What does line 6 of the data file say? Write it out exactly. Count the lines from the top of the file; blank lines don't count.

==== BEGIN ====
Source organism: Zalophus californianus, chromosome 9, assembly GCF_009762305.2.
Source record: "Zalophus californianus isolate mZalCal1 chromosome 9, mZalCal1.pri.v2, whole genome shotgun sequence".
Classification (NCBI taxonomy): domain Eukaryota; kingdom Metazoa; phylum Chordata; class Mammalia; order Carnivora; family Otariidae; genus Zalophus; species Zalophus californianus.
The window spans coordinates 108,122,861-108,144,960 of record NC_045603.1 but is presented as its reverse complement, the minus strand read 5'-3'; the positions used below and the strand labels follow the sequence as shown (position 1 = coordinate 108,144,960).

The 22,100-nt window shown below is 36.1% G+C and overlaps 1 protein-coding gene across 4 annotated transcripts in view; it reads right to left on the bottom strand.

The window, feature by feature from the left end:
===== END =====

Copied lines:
The window, feature by feature from the left end: